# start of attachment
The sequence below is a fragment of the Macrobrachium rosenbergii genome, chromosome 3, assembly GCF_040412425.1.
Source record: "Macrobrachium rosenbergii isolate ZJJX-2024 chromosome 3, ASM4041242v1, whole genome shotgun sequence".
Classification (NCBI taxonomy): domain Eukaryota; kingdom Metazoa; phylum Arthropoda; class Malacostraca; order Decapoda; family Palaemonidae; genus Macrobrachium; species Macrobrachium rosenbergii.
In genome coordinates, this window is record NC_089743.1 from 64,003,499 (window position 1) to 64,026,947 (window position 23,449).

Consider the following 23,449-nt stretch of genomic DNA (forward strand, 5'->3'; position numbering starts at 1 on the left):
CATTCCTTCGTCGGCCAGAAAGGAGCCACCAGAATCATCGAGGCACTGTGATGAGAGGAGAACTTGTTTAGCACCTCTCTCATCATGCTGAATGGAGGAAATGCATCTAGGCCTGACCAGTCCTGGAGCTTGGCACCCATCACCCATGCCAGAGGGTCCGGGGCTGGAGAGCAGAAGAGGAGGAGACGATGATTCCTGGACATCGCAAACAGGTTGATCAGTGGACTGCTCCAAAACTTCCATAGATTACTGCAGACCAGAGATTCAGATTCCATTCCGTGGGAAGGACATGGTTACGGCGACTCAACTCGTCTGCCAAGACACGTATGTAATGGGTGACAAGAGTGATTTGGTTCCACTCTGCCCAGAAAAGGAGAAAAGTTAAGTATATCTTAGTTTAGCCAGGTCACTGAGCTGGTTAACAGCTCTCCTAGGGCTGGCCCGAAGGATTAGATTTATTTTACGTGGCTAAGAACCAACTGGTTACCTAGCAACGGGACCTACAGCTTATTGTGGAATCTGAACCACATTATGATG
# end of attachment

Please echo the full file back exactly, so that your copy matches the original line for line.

The sequence below is a fragment of the Macrobrachium rosenbergii genome, chromosome 3, assembly GCF_040412425.1.
Source record: "Macrobrachium rosenbergii isolate ZJJX-2024 chromosome 3, ASM4041242v1, whole genome shotgun sequence".
Classification (NCBI taxonomy): domain Eukaryota; kingdom Metazoa; phylum Arthropoda; class Malacostraca; order Decapoda; family Palaemonidae; genus Macrobrachium; species Macrobrachium rosenbergii.
In genome coordinates, this window is record NC_089743.1 from 64,003,499 (window position 1) to 64,026,947 (window position 23,449).

Consider the following 23,449-nt stretch of genomic DNA (forward strand, 5'->3'; position numbering starts at 1 on the left):
CATTCCTTCGTCGGCCAGAAAGGAGCCACCAGAATCATCGAGGCACTGTGATGAGAGGAGAACTTGTTTAGCACCTCTCTCATCATGCTGAATGGAGGAAATGCATCTAGGCCTGACCAGTCCTGGAGCTTGGCACCCATCACCCATGCCAGAGGGTCCGGGGCTGGAGAGCAGAAGAGGAGGAGACGATGATTCCTGGACATCGCAAACAGGTTGATCAGTGGACTGCTCCAAAACTTCCATAGATTACTGCAGACCAGAGATTCAGATTCCATTCCGTGGGAAGGACATGGTTACGGCGACTCAACTCGTCTGCCAAGACACGTATGTAATGGGTGACAAGAGTGATTTGGTTCCACTCTGCCCAGAAAAGGAGAAAAGTTAAGTATATCTTAGTTTAGCCAGGTCACTGAGCTGGTTAACAGCTCTCCTAGGGCTGGCCCGAAGGATTAGATTTATTTTACGTGGCTAAGAACCAACTGGTTACCTAGCAACGGGACCTACAGCTTATTGTGGAATCTGAACCACATTATGATG